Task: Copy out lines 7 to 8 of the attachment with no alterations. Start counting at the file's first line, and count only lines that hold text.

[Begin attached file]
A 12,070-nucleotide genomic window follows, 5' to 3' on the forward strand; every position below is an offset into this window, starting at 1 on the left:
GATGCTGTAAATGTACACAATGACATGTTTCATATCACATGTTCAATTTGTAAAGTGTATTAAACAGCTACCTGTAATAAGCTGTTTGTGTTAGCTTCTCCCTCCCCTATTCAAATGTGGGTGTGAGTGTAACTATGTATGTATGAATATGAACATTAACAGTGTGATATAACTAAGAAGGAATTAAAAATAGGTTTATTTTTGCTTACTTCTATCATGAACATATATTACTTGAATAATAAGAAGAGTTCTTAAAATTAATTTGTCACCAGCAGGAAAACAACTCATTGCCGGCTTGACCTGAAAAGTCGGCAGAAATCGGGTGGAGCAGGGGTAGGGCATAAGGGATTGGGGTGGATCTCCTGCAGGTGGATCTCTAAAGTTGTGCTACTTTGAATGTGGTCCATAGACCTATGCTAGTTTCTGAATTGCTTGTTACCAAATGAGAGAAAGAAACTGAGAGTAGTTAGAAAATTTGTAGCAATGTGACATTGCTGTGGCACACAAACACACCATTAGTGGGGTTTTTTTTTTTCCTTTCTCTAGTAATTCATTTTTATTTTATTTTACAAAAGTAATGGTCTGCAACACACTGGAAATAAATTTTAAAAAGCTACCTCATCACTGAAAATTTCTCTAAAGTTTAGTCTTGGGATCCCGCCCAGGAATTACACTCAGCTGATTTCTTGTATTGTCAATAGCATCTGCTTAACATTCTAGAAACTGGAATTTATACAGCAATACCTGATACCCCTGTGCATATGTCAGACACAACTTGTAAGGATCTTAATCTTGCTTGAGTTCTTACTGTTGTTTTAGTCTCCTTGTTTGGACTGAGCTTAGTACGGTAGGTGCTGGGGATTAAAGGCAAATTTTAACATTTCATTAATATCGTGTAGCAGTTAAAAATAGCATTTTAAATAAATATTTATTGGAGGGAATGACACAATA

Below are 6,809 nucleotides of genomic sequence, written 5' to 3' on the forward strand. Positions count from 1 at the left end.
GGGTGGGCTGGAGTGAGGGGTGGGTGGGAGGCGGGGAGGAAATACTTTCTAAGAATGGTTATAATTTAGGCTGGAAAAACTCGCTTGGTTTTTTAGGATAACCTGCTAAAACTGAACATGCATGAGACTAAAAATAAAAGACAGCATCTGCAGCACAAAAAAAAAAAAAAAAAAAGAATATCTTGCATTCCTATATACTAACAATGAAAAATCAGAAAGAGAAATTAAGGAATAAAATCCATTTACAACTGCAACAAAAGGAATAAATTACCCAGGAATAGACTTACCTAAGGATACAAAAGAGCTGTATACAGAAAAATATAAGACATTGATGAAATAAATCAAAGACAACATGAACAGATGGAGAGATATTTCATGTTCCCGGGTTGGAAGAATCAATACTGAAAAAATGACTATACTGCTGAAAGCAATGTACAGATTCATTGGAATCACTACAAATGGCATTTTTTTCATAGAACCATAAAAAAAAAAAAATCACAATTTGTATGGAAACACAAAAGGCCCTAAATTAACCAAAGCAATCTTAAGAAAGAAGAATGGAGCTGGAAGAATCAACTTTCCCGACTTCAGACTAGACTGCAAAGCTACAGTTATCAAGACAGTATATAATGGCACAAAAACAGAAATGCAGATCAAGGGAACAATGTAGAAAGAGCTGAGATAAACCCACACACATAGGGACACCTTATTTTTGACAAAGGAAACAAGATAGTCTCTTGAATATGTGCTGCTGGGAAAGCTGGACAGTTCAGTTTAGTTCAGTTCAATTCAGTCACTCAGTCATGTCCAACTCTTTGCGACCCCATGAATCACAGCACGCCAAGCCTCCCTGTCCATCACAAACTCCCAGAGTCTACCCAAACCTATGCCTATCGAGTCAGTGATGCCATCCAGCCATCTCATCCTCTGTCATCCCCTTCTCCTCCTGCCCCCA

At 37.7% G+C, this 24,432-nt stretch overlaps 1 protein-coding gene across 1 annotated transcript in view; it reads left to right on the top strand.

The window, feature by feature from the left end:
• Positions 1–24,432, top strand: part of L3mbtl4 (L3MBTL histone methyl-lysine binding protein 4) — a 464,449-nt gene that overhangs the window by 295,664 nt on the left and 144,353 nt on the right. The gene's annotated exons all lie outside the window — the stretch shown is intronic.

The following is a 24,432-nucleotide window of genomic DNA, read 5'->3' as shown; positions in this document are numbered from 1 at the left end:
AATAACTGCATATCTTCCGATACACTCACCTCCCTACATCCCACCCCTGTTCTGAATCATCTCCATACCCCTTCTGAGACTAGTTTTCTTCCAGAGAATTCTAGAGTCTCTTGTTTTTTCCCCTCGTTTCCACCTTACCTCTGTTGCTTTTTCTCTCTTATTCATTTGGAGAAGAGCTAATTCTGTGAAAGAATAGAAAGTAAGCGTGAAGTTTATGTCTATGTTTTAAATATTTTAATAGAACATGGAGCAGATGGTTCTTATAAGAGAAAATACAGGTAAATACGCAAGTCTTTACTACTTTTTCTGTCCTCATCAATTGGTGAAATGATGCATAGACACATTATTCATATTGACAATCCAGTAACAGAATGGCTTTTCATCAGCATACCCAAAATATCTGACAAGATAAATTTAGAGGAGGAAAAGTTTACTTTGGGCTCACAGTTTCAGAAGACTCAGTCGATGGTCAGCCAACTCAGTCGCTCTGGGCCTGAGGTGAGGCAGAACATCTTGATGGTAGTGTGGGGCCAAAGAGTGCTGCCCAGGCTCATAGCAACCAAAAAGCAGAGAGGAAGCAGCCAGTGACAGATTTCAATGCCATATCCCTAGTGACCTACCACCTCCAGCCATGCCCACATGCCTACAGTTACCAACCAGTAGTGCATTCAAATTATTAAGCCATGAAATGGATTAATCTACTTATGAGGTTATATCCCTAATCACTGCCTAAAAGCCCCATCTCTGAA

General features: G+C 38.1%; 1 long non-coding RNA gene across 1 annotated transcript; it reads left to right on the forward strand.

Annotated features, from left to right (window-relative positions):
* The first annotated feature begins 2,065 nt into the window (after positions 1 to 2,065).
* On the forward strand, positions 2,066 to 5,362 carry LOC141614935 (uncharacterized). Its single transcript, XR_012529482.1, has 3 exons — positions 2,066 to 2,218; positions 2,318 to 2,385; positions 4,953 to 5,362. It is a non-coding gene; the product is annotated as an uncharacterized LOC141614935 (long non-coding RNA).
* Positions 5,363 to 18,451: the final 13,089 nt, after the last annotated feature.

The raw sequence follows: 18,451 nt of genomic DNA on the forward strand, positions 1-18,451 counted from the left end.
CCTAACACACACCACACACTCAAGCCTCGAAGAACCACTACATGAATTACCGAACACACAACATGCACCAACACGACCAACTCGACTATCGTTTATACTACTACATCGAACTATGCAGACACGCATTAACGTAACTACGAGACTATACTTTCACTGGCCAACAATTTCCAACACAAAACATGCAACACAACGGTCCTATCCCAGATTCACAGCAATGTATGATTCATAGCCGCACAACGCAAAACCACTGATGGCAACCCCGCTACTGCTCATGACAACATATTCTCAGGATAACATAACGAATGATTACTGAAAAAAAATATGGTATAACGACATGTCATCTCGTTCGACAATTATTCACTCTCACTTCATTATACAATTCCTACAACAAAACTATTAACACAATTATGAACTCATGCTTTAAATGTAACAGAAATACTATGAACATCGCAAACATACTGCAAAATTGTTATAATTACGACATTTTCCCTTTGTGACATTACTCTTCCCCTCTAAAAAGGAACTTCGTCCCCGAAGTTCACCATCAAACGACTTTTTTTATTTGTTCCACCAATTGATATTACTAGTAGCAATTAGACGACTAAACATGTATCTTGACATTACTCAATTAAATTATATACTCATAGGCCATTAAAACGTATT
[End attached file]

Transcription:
• Positions 1–24,432, top strand: part of L3mbtl4 (L3MBTL histone methyl-lysine binding protein 4) — a 464,449-nt gene that overhangs the window by 295,664 nt on the left and 144,353 nt on the right. The gene's annotated exons all lie outside the window — the stretch shown is intronic.

The following is a 24,432-nucleotide window of genomic DNA, read 5'->3' as shown; positions in this document are numbered from 1 at the left end: